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Martin Kevorkian, Chair CAL 226, Mailcode B5000, Austin, TX 78712 • 512-471-4991

Fall 2006

E 321 • Shakespeare: Selected Plays

Unique Days Time Location Instructor
35125 TTh
8:00 AM-9:30 AM
PAR 101

Course Description

This course offers an introduction to Shakespeare's plays, locating them in their original contexts of social production and reception. Our principal focus will be the plays' engagements with dislocations of early modern assumptions about status, kinship, gender, and service relations.

Such social uncertainties lead to questions like these: Is social rank based on birth or effort? What sorts of authority go with kinship relations? How is the different worth of sons or daughters to be calculated? Are women more than vehicles for securing lineage and inheritance? Are children owned by their parents? Do men and women have different kinds of friendships? What should we make of the absence of women actors on the Renaissance stage--of the so-called transvestite theater? Were there "homosexuals" in the Renaissance? Were early modern notions of sexuality importantly different from ours? How could masters and servants feel about each other? How does service differ from employment? Why does the same word ("service") describe categories of labor and sexuality? How does servant status interact with social rank?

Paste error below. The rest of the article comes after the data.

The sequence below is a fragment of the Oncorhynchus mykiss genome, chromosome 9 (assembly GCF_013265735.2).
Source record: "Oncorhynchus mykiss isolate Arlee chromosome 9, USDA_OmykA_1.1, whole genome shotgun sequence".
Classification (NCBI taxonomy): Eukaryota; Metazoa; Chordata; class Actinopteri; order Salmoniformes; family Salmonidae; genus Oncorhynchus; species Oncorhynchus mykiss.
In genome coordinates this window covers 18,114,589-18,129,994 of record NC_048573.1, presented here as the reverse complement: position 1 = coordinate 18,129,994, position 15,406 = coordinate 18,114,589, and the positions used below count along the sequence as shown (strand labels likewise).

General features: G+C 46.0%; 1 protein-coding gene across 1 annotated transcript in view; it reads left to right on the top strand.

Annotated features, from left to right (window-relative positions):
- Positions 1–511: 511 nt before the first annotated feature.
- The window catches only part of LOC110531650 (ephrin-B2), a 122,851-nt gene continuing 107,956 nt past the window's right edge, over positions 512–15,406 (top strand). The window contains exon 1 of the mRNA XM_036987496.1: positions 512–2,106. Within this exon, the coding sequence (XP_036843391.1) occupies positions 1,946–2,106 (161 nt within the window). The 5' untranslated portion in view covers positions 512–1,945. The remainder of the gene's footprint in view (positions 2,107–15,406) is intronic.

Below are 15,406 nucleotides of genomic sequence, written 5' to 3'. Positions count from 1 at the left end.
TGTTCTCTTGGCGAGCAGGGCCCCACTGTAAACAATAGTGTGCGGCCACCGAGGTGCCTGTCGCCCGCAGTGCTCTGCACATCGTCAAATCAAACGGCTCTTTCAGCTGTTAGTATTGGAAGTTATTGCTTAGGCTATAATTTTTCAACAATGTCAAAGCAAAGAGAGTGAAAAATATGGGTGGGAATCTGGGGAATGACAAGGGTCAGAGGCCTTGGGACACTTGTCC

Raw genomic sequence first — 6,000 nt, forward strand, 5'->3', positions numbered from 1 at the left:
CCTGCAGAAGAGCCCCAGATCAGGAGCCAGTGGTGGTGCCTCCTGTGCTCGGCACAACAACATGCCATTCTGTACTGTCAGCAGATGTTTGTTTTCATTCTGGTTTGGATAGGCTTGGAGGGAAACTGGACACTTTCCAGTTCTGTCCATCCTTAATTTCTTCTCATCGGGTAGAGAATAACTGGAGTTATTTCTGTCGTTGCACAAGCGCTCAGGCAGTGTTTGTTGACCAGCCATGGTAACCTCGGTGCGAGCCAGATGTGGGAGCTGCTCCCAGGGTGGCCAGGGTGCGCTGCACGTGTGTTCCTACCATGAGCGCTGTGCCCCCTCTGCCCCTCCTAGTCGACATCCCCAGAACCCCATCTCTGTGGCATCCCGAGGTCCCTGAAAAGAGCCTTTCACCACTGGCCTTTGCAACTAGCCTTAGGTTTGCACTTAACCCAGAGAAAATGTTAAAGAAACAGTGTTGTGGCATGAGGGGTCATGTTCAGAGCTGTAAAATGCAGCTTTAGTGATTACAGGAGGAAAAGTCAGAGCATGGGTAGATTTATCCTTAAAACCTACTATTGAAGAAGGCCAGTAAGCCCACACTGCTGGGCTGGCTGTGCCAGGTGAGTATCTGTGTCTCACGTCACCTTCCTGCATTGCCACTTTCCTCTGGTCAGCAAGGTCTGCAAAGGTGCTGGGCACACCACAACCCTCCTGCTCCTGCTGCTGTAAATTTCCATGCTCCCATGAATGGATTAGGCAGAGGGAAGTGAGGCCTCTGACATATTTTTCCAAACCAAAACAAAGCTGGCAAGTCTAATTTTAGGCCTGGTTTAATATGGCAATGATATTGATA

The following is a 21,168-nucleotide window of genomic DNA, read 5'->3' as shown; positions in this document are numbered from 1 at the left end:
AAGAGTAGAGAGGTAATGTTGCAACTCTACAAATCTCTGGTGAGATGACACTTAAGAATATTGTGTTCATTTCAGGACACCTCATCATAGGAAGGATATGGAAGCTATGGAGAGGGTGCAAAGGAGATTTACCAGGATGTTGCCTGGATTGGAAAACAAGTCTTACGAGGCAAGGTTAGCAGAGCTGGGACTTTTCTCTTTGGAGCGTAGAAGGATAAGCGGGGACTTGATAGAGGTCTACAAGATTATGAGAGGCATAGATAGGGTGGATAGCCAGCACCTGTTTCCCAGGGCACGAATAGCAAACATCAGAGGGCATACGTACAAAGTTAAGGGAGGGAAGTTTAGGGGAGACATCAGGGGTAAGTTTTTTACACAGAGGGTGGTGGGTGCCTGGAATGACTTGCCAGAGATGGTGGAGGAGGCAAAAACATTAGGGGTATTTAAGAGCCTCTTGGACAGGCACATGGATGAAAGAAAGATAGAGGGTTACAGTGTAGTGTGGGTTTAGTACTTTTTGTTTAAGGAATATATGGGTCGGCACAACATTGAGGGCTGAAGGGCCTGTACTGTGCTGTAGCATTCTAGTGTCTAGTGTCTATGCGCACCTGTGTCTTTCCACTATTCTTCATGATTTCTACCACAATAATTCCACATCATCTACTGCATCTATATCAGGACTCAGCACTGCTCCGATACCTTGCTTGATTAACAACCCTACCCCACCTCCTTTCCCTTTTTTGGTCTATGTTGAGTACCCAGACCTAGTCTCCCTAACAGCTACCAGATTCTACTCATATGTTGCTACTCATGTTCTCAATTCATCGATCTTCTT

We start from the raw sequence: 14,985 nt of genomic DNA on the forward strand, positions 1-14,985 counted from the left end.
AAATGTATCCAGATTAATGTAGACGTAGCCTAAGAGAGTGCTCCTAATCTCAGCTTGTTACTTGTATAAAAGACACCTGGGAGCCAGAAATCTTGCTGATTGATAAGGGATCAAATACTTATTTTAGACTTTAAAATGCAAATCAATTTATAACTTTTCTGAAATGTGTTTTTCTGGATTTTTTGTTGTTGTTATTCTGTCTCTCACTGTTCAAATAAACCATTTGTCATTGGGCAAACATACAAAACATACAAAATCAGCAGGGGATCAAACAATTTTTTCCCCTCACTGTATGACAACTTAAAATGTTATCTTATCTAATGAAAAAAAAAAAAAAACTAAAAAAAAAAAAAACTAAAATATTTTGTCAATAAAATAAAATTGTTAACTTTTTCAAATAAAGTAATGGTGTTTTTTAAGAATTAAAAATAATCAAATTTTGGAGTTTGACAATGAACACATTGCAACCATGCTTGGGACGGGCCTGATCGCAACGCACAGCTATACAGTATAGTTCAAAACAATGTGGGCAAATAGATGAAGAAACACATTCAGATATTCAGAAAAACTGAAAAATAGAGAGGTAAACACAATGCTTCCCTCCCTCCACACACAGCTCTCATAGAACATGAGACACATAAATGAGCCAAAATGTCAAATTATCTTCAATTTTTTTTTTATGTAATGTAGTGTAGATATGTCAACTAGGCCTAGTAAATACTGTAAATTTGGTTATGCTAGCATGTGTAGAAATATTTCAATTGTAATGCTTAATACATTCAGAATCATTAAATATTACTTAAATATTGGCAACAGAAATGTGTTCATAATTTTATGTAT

Grading Policy

Tentative assignments: There will be several 3-page typed memo assignments worth 90% of your final grade. There will be no cumulative final exam. To pass the course you must complete all required memos; late memos will receive a penalty. Participation will count for the other 10% of the grade.


These listed will probably be ordered (and these editions recommended), but you can use any you already own (except for the Lear). I strongly advise you to use texts with rich annotations and glosses.
Hamlet (Oxford)
Henry IV, Part One (Oxford)
Henry IV, Part Two (Cambridge)
Henry V (Cambridge)
King Lear (Cambridge)
Kyd, The Spanish Tragedy (Norton)
Love's Labours Lost (Oxford)
Othello (Cambridge)
Richard II (Cambridge)
The Merchant of Venice (Bedford)
The Tempest (Bedford)
Twelfth Night (Oxford)


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